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Brenya was torn from her service in Beta Sector and reassigned to serve the Commodore of Bernard Dome’s aggressive physical needs. Out of her depth and confused, she flounders under his untried care. The leader of their Dome is as demanding as he is sweet. He is beautiful, and he is treacherous.
And he has sworn never to let her go.
From the internationally bestselling author of the Alpha’s Claim series, Addison Cain brings you Alpha’s Control. Alongside the Commodore and Brenya, Shepherd and Claire’s story continues under new Domes rife with intrigue and danger. Absolute Power is a 13,000 word prelude to Stolen: Alpha’s Control Book One.
Publisher’s Note: The Alpha’s Control series is a dark Omegaverse tale with explicit sexual themes and complete power exchange. If such material offends you, please do not purchase.
Mid-morning sun reflected off the glass so sharply, even squinting, Brenya’s eyes began to water. Gloved hands to the East Sector solar plate, she twisted in her rigging, searching out the perfect angle so light might distort and show hidden danger.
Right there… refraction.
Helmut flush with the damaged pane, she traced over the almost imperceptible feather-like cracks marring the clear amorphous metal.
Routine maintenance scans had misclassified why K73-2554’s solar collection was malfunctioning. It was not a wiring issue; the pane was about to shatter. Damage of this nature led to serious ruptures, evacuations of sectors, and the potential death of everyone inside.
Speaking evenly, she catalogued all she’d found to the tech team supporting her climb behind Bernard Dome’s glass. “Unit 17C to terminal. Pane K73-2554 is damaged beyond original assessment. The structure is badly cracked and will need replacing once fabrication is complete.”
There was a hiss of white noise before her tech’s radio communication came through. “ Copy, unit 17C. An urgent status notation has been logged into the repair queue. You are granted clearance to patch while we wait for fabrication . Manufacturing posts a three-hour timeline.”
According to her oxygen reserves, that would give Brenya just under an hour to complete install. It would be a close call. “Roger that. Commencing emergency repair.”
A patch on fissures might postpone catastrophic failure… then again it might not. Though she could not see them, someone on the inside of that reflective glass was scrambling to install metal sheet reinforcement even as Brenya reached for the tools at her belt.
The human race had learned long ago that risks were no longer an option. In order to survive, there had to be layers of safeguards and regulation.
Swaying in her rigging, dangling high above the ground, she tiptoed around the damaged section’s frame. With the aid of a heat gun and strong epoxy, Brenya endeavored to reinforce what would ultimately be a fatal crack. It was delicate work that required patience and a light touch. Too much heat, and the whole panel might shatter, too little, and the epoxy would fail to set. One had to account for the sun, the changing outside temperature. One had to adjust to the blinding glare engineering grunts were trained never to turn their head from.
Grunts tasked with the dangerous job of outer Dome repair were never to let their eyes wander. The verdant, creeping wilderness could not be a distraction. Staring at the open skyline, the distant tips of a dead, crumbling city’s tallest structures were said to encourage mental instability. It endangered all those who relied on them inside to maintain absolute focus.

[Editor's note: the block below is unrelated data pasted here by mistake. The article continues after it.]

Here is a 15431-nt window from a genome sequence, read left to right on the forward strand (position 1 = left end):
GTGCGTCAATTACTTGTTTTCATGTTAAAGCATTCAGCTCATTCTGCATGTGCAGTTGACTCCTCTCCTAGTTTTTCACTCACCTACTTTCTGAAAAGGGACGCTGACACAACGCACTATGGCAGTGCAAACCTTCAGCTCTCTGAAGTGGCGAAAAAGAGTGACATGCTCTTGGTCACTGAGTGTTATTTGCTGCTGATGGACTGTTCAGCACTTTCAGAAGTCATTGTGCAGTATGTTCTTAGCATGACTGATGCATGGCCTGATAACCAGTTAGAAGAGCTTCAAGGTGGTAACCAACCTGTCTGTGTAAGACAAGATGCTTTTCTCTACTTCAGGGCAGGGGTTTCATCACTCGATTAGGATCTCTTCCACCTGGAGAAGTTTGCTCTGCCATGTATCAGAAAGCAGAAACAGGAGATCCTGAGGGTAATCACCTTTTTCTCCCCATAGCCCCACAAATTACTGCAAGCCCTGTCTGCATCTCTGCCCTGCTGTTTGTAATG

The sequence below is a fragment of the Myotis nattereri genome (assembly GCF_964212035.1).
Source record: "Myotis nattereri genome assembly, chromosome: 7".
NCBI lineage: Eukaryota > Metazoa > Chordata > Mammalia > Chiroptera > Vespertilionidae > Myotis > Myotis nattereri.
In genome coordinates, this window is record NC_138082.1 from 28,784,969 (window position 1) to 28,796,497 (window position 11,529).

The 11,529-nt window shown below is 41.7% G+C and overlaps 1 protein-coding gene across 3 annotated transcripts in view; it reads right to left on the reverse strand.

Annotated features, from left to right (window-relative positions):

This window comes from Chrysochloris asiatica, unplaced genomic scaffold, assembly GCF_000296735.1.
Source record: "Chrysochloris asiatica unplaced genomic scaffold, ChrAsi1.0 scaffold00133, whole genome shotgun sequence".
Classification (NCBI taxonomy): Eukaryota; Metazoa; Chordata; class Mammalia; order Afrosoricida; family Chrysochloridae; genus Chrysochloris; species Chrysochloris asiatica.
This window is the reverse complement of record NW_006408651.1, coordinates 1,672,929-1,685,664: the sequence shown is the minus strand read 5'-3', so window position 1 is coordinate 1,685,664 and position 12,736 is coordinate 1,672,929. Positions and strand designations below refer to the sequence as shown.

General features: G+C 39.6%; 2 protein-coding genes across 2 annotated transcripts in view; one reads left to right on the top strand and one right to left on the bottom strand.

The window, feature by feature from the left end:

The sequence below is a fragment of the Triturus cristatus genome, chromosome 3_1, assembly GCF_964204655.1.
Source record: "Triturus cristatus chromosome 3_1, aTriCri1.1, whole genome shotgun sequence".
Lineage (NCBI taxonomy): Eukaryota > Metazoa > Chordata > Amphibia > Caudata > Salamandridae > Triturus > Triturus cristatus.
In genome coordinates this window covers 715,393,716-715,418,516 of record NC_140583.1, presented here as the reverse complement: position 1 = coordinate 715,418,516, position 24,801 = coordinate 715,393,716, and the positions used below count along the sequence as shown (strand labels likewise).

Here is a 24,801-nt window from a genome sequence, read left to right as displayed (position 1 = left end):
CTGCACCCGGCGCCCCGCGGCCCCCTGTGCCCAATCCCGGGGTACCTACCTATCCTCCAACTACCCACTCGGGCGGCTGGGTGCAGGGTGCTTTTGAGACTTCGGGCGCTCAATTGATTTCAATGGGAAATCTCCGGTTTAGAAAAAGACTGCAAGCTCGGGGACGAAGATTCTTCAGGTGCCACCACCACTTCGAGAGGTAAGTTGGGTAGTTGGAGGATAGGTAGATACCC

Those caught looking were grounded and banned from making the descent again.
Failure of so grave a nature led to social ostracizing from the very corps one had been raised with, the family one worked with. Colleagues would find you suspicious; friends would demand one submit to reassignment.
Never would Brenya risk it.
Being selected for the external repair program had already placed her in a less than favorable light amongst her peers—even if the work she did kept them all alive.
Every citizen had heard the stories of engineering grunts who grew obsessed with what languished outside the Dome. Some had even tried to leave, or purposefully harmed the structure that protected them all. If rumors were true, there was even a growing faction of dissenters who quietly questioned if the virus was really a threat.
In the five years she’d routinely made the descent, Brenya seen things outside the Dome people inside would never lay their eyes upon. She was privy to what her colleagues considered temptation. Once a butterfly alit beside a ventilation duct she was reconstructing piece by piece. The insect had been spotted orange, and lightly fluttered its wings as it rested so near, her fingers could almost brush it. She had wanted to watch that insect, to marvel at nature as her ancestors must have done before the plague. But it was forbidden.
Before the increase in her heart rate might signal to her tech a break in protocol, she’d shooed it away. As far as Brenya knew, no soul in the Dome had ever known that, for a matter of seconds, she understood why some grunts grew obsessed with all that lay outside.
“ Unit 17C, weather forecasting warns an 18 knot gust will arrive from the north in twenty seconds .”
With skilled movement, she reached for the magnetic handholds stored in the utility belt around her bio-suit. Swinging her rigging to the left, they were locked into place on an undamaged panel. By the time the wind rushed past her, she was secure, pressed to the side of the Dome, and safe.
It was the second, undeclared gust five minutes later that was her ruin.
While dangling upside-down from her harness in an attempt to finalize the last portion of her repair, tearing wind slammed her straight into the pane so hard she lost her breath. It shattered just like Brenya had reported it would, right before she felt a sudden loss of gravity.
Her rigging had failed, the snake-like hiss of rope slipping through her belay loop attachment pulley.
She didn’t have time to scream.
Plummeting head first toward the ever encroaching vegetation, the backup catch snapped.
She was going to die.
Twisting in the cables as she fell, a sudden sharp wrench left her in screaming pain. Jerked to stillness, her arm was caught, her shoulder joint torn from its socket.